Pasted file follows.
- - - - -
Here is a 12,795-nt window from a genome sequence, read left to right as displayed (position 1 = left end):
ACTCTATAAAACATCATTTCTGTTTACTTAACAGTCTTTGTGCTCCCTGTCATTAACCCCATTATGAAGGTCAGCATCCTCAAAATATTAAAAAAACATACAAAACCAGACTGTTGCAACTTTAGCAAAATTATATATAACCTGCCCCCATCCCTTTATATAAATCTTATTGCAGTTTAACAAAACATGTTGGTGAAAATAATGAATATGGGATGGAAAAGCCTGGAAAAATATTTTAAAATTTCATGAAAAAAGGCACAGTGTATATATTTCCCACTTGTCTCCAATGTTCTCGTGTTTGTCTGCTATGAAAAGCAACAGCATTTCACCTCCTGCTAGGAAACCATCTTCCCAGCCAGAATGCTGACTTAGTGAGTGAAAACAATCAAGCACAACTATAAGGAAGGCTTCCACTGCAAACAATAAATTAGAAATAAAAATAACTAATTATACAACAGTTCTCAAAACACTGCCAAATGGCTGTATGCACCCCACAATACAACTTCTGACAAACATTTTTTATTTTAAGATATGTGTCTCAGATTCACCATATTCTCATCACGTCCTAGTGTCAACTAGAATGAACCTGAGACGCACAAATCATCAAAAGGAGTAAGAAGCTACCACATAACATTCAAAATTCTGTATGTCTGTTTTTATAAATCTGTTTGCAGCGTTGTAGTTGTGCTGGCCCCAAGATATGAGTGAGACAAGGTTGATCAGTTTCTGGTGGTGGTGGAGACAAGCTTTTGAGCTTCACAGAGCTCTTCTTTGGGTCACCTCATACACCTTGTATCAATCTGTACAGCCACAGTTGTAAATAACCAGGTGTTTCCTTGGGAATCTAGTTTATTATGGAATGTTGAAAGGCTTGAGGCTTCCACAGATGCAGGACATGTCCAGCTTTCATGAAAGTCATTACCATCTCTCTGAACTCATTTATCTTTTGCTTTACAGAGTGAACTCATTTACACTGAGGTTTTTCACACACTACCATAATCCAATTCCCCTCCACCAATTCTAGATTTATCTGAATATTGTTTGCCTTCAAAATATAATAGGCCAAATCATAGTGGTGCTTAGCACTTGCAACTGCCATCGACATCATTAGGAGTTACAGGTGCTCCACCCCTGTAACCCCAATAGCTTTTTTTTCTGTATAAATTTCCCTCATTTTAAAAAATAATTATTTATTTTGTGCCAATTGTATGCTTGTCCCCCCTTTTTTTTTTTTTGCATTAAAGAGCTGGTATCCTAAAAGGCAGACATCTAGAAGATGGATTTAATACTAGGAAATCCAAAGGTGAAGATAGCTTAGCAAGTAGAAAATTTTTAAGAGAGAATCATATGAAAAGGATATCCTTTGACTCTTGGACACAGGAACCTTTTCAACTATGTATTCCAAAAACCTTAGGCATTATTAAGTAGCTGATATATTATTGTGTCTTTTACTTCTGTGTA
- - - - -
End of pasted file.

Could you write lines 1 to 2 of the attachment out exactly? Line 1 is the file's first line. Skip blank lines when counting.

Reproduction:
Here is a 12,795-nt window from a genome sequence, read left to right as displayed (position 1 = left end):
ACTCTATAAAACATCATTTCTGTTTACTTAACAGTCTTTGTGCTCCCTGTCATTAACCCCATTATGAAGGTCAGCATCCTCAAAATATTAAAAAAACATACAAAACCAGACTGTTGCAACTTTAGCAAAATTATATATAACCTGCCCCCATCCCTTTATATAAATCTTATTGCAGTTTAACAAAACATGTTGGTGAAAATAATGAATATGGGATGGAAAAGCCTGGAAAAATATTTTAAAATTTCATGAAAAAAGGCACAGTGTATATATTTCCCACTTGTCTCCAATGTTCTCGTGTTTGTCTGCTATGAAAAGCAACAGCATTTCACCTCCTGCTAGGAAACCATCTTCCCAGCCAGAATGCTGACTTAGTGAGTGAAAACAATCAAGCACAACTATAAGGAAGGCTTCCACTGCAAACAATAAATTAGAAATAAAAATAACTAATTATACAACAGTTCTCAAAACACTGCCAAATGGCTGTATGCACCCCACAATACAACTTCTGACAAACATTTTTTATTTTAAGATATGTGTCTCAGATTCACCATATTCTCATCACGTCCTAGTGTCAACTAGAATGAACCTGAGACGCACAAATCATCAAAAGGAGTAAGAAGCTACCACATAACATTCAAAATTCTGTATGTCTGTTTTTATAAATCTGTTTGCAGCGTTGTAGTTGTGCTGGCCCCAAGATATGAGTGAGACAAGGTTGATCAGTTTCTGGTGGTGGTGGAGACAAGCTTTTGAGCTTCACAGAGCTCTTCTTTGGGTCACCTCATACACCTTGTATCAATCTGTACAGCCACAGTTGTAAATAACCAGGTGTTTCCTTGGGAATCTAGTTTATTATGGAATGTTGAAAGGCTTGAGGCTTCCACAGATGCAGGACATGTCCAGCTTTCATGAAAGTCATTACCATCTCTCTGAACTCATTTATCTTTTGCTTTACAGAGTGAACTCATTTACACTGAGGTTTTTCACACACTACCATAATCCAATTCCCCTCCACCAATTCTAGATTTATCTGAATATTGTTTGCCTTCAAAATATAATAGGCCAAATCATAGTGGTGCTTAGCACTTGCAACTGCCATCGACATCATTAGGAGTTACAGGTGCTCCACCCCTGTAACCCCAATAGCTTTTTTTTCTGTATAAATTTCCCTCATTTTAAAAAATAATTATTTATTTTGTGCCAATTGTATGCTTGTCCCCCCTTTTTTTTTTTTTGCATTAAAGAGCTGGTATCCTAAAAGGCAGACATCTAGAAGATGGATTTAATACTAGGAAATCCAAAGGTGAAGATAGCTTAGCAAGTAGAAAATTTTTAAGAGAGAATCATATGAAAAGGATATCCTTTGACTCTTGGACACAGGAACCTTTTCAACTATGTATTCCAAAAACCTTAGGCATTATTAAGTAGCTGATATATTATTGTGTCTTTTACTTCTGTGTA